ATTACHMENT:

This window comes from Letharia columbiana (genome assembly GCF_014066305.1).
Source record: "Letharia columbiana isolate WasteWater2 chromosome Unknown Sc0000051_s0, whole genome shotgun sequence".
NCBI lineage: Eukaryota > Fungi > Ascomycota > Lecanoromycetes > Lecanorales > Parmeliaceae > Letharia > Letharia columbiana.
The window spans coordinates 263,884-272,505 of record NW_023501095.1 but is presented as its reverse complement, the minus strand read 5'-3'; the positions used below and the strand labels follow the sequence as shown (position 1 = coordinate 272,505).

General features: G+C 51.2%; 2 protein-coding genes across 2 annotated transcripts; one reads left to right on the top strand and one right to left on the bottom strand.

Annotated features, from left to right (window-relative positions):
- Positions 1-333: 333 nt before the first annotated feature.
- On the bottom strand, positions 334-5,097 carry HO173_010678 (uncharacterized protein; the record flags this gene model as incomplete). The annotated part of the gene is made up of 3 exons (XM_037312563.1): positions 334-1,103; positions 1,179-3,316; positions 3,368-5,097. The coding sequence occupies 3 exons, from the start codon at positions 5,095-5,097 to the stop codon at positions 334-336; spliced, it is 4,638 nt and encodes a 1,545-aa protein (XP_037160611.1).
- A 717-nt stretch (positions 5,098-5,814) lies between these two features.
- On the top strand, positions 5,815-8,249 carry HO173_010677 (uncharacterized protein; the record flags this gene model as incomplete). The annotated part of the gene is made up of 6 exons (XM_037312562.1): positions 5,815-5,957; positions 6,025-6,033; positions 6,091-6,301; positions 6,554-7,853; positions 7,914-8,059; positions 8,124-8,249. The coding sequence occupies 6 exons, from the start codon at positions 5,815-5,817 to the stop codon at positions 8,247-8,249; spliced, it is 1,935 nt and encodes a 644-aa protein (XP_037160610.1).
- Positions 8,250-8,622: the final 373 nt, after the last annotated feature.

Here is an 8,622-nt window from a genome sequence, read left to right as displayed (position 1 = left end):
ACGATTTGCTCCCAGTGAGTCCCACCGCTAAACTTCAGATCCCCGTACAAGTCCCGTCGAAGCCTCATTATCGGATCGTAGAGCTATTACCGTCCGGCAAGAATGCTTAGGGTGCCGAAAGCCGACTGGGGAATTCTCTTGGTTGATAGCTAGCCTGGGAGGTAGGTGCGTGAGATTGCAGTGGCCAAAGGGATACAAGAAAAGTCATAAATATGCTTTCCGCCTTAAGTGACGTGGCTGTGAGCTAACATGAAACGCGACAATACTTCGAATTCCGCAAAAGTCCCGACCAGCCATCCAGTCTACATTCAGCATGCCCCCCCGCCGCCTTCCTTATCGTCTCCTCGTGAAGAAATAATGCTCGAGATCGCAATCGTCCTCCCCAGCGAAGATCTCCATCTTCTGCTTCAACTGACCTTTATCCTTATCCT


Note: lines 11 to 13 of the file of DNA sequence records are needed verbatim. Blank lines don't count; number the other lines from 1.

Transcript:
- Positions 8,250-8,622: the final 373 nt, after the last annotated feature.

Here is an 8,622-nt window from a genome sequence, read left to right as displayed (position 1 = left end):
ACGATTTGCTCCCAGTGAGTCCCACCGCTAAACTTCAGATCCCCGTACAAGTCCCGTCGAAGCCTCATTATCGGATCGTAGAGCTATTACCGTCCGGCAAGAATGCTTAGGGTGCCGAAAGCCGACTGGGGAATTCTCTTGGTTGATAGCTAGCCTGGGAGGTAGGTGCGTGAGATTGCAGTGGCCAAAGGGATACAAGAAAAGTCATAAATATGCTTTCCGCCTTAAGTGACGTGGCTGTGAGCTAACATGAAACGCGACAATACTTCGAATTCCGCAAAAGTCCCGACCAGCCATCCAGTCTACATTCAGCATGCCCCCCCGCCGCCTTCCTTATCGTCTCCTCGTGAAGAAATAATGCTCGAGATCGCAATCGTCCTCCCCAGCGAAGATCTCCATCTTCTGCTTCAACTGACCTTTATCCTTATCCT